Denmark’s second-biggest commercial pension provider Danica Pension is reporting that a significant amount of its customers have opted to move their pension savings into its Danica Balance Sustainable Choice product, away from the standard pension, since 24 February.
The Danske Bank subsidiary said Russia’s invasion of Ukraine on that date had led several of its clients to focus on supporting sustainable development when investing their pension savings, citing the problem of Russian gas as a particular cause for concern.
Mads Moberg Reumert, chief economist at Danica Pension, said: “The war in Ukraine has made a number of sustainability issues very concrete and current, and we can see from our figures that there has been a change in the way customers invest their pension savings.”
Danica Pension is one of several big occupational pension providers in Denmark to have introduced an alternative separate ESG, sustainable or climate product in the last two years.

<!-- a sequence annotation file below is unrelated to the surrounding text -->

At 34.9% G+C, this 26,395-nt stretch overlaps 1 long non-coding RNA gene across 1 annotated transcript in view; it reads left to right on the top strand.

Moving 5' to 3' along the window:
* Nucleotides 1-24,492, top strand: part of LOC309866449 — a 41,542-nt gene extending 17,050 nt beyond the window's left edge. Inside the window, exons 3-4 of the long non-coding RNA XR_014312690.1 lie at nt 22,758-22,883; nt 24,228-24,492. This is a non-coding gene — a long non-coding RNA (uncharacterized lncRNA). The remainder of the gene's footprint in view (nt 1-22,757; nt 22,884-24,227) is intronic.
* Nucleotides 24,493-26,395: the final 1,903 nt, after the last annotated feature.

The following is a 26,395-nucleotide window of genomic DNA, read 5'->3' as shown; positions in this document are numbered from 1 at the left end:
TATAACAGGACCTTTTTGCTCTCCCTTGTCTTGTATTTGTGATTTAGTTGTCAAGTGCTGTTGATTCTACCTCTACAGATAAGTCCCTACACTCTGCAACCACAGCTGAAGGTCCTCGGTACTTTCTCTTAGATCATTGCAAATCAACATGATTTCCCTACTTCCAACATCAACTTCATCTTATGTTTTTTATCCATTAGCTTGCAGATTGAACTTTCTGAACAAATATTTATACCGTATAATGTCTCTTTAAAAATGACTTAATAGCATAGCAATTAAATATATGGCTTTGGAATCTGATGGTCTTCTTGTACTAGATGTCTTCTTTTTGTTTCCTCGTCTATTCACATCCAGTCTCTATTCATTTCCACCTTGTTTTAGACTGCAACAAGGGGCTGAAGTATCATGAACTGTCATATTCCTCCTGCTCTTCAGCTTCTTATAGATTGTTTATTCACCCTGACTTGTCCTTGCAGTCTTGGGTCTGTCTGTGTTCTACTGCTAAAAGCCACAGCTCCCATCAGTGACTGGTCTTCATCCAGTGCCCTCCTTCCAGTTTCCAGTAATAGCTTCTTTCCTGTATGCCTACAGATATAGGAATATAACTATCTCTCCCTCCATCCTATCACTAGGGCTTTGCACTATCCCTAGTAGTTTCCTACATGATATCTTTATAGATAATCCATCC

Its particular product – in Danish, Danica Balance Bæredygtigt Valg – selects investments that actively contribute to making a difference to climate, environment, health, food production or other social elements, for example, and which support the UN Sustainable Development Goals, the firm has said.
Customers can choose how much of their pension savings to invest in the product, and can change that proportion over time.
Danica said yesterday that an increasing amount of its customers were expressing a desire to invest with a focus on sustainability issues such as climate, environment and health, and that since the outbreak of war, 15% more customers had actively chosen to invest their pension via Danica Balance Sustainable Choice.
“When our clients talk to our pension advisers about sustainability, the question of our dependence on Russian gas comes up a lot, partly because it has been a focus of the news coverage of the war,” said Moberg Reumert.
In this way, customers choosing to invest in sustainability themes was therefore a desire to make sure their savings focus on contributing to the green agenda, he said.
“But we are also seeing a focus among our clients on very fundamental human rights, because the war has made that question very concrete for people,” he said.